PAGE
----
“The real estate industry routinely transfers large sums of money as a matter of course and the crooks want that money – so just like other verticals, real estate is in the firing line for scams and theft and folks really need to be aware of that.

The ways in which cybercriminals target real estate business varies.

“Impersonating one party in a transaction to divert the funds being transferred is a key method – of course that impersonation is done through various means.

“Often email boxes are hacked or company internet domains are impersonated.”

Cybercriminals might target deposit transfers, bond repayments, even settlements.

“Any occasions where money is, or can be made to, move from one party to another is prime for attack.

“Every agent and conveyancing firm handles aspects of their security and transactions in their own way.

“This means that criminals can try different approaches to attempt to steal funds from different targets as they succeed or fail.

“The money is there and they want it.

“They’ll keep trying, much like a traditional thief rattling door handles down a street until they find an unlocked one, moving onto a different agency until they’re successful.

“There’s no shortage of criminal techniques or potential victims.”

Following the success of cybercriminals in infiltrating the real estate industries in the USA and New Zealand, Tilley says its likely Australia will become a central target.

“Other countries fall victim as the crooks ‘try their hand’ at new markets.”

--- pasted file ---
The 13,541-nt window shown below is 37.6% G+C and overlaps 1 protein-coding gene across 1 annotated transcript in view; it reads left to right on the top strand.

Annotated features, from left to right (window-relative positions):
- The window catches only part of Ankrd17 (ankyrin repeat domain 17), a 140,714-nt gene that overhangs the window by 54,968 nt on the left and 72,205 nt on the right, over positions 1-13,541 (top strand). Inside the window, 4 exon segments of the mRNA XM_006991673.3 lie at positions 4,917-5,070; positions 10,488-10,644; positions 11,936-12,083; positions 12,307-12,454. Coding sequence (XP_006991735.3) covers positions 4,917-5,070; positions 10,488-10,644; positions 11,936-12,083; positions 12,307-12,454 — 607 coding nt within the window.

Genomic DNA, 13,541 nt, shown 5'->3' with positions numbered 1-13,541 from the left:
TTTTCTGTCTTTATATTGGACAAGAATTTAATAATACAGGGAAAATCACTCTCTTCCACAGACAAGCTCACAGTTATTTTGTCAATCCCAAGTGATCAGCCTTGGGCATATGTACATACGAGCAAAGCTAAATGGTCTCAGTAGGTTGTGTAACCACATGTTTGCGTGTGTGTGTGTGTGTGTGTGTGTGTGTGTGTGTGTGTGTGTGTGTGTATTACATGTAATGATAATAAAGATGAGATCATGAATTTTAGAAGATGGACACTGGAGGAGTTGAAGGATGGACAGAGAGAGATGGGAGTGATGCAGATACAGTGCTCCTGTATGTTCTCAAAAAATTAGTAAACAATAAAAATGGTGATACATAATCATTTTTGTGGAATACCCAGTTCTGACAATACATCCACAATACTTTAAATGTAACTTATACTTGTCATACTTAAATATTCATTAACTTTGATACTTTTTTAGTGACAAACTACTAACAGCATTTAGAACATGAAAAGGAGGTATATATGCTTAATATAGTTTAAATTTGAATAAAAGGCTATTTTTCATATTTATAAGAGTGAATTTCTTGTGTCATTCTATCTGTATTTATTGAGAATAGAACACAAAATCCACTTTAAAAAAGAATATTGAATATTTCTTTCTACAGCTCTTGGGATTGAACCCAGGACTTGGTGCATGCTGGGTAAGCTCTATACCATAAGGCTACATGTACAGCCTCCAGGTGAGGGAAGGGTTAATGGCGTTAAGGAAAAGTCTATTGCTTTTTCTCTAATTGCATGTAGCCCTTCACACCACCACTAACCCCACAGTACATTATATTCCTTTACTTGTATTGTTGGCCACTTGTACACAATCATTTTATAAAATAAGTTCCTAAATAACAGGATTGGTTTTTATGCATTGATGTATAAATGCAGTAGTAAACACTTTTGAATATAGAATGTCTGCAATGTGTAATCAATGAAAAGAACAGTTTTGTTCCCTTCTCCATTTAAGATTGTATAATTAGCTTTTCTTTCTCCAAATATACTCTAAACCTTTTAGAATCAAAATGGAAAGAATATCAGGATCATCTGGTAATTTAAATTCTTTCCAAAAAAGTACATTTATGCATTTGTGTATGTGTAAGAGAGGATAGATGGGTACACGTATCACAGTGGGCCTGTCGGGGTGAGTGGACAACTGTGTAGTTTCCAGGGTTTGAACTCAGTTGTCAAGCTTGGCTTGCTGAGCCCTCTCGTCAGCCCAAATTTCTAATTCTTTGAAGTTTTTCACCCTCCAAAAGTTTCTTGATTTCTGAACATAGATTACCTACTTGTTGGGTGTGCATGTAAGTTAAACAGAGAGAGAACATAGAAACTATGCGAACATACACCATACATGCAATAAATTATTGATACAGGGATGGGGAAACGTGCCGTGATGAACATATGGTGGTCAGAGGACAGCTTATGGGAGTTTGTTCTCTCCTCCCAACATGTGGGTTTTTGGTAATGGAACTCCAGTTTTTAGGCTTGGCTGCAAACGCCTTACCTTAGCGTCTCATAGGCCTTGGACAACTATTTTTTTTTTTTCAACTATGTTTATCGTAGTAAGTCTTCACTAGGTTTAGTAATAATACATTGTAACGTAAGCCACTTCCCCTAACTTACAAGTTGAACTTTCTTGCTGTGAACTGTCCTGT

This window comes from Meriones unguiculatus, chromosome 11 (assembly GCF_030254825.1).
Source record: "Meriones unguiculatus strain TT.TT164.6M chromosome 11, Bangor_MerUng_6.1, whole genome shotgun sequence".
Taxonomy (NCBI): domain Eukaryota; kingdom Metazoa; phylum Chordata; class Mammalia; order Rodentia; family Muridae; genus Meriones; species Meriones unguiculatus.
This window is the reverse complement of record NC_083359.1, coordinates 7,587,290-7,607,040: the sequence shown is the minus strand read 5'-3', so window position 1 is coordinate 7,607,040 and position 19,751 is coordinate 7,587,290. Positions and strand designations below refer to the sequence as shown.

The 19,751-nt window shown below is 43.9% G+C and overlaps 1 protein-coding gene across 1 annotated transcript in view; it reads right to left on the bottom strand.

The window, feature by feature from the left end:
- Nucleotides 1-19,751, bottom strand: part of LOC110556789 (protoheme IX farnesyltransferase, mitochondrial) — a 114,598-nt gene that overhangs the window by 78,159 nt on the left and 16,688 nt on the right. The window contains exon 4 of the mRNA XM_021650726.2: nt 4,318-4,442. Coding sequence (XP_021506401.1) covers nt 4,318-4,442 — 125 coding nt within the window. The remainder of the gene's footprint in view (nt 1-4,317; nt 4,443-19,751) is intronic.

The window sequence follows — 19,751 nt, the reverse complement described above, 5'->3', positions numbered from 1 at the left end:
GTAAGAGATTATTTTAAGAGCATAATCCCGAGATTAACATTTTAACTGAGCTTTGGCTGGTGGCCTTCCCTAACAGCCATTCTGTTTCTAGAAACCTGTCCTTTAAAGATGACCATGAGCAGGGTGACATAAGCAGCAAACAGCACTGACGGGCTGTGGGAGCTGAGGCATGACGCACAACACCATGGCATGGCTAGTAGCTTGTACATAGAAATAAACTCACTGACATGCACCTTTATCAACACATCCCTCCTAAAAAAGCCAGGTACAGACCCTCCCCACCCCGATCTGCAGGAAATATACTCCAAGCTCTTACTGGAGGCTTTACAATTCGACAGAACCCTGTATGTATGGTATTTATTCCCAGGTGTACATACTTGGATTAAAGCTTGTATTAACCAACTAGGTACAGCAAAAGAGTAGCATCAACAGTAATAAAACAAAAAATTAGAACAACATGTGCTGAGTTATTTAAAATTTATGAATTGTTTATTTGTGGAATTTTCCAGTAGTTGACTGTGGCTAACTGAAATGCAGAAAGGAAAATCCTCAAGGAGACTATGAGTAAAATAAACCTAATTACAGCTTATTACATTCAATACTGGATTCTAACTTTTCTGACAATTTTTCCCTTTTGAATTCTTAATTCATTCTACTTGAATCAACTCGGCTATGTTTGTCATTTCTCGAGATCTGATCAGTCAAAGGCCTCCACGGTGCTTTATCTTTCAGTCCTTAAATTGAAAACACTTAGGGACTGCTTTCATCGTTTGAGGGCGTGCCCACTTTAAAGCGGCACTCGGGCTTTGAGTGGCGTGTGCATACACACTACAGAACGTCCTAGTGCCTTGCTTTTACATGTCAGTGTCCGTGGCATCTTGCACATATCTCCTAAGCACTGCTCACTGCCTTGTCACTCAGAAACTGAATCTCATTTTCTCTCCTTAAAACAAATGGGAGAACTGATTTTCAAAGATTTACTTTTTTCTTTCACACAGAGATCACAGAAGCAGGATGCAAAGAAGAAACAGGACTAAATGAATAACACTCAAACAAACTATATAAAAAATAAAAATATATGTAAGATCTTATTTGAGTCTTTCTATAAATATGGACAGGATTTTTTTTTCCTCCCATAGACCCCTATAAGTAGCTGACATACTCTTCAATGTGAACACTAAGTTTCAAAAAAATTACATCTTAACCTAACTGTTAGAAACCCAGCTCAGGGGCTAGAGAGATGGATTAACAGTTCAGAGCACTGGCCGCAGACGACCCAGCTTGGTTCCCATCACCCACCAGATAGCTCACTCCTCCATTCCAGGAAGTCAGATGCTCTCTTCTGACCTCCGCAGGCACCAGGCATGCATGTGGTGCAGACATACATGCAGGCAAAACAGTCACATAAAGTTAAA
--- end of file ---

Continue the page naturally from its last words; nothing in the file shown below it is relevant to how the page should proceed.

Protect yourself, and your business

Knowing your customer is crucial, says Tilley.

“Don’t rely on digital and email communication only, pick up the phone and call to confirm any bank account changes or indeed that the specified bank account in the document, email or invoice is the correct one.

“The crooks can impersonate you and your client and alter documents and emails you send.”

Put simply, don’t trust any detail in an email without verifying it via another means.

“But remember, the phone number listed in an email can also be altered by criminals so have a ‘known as good’ phone number.

“Also just being aware that this crime happens and that you have to be diligent with all aspects of your business will make you a harder target for these experienced and motivated crooks.”

Keeping an eye for suspicious activity is paramount, and might include:

  • Requests to alter bank details or contact arrangements (phone numbers, emails);
  • Changes in language used in emails;
  • Fonts in documents that don’t look quite right;
  • Delays in communications that include bank details;
  • A sense of urgency to ‘get this done right now and don’t ask questions’ in communications around funds transfers.

“But to be honest, everything could look fine and nothing could be suspicious.

“The crooks are good at what they do and the first time anyone knows something has gone wrong with a transaction can be after it’s already been done and the money is long gone.

“Criminals don’t keep doing crime unless they’re getting money out of it, so diligence in all aspects of financial transactions is key.

“Question everything if something doesn’t smell right, pick up the phone.”

Despite increasing awareness about cybercrime and growing defence strategies, Tilley predicts technology-based theft will get much worse.

“Money is a tremendous motivator and there’s lots of money flying around the world with very little risk to the crooks.

“The understanding of this unfortunate fact is key to protecting yourself and your business.

“You are not too small or big for a crook to worry about, but we still need to do business so use 2factor (rolling codes) on your email and normal rules around not reusing passwords.

“Cybercrime is just like physical world crime, you wouldn’t walk down a dark alley at night alone in a bad neighbourhood.

“Pick a different route to get your business to where you need to get using your knowledge of bad things happening to help you avoid those situations.”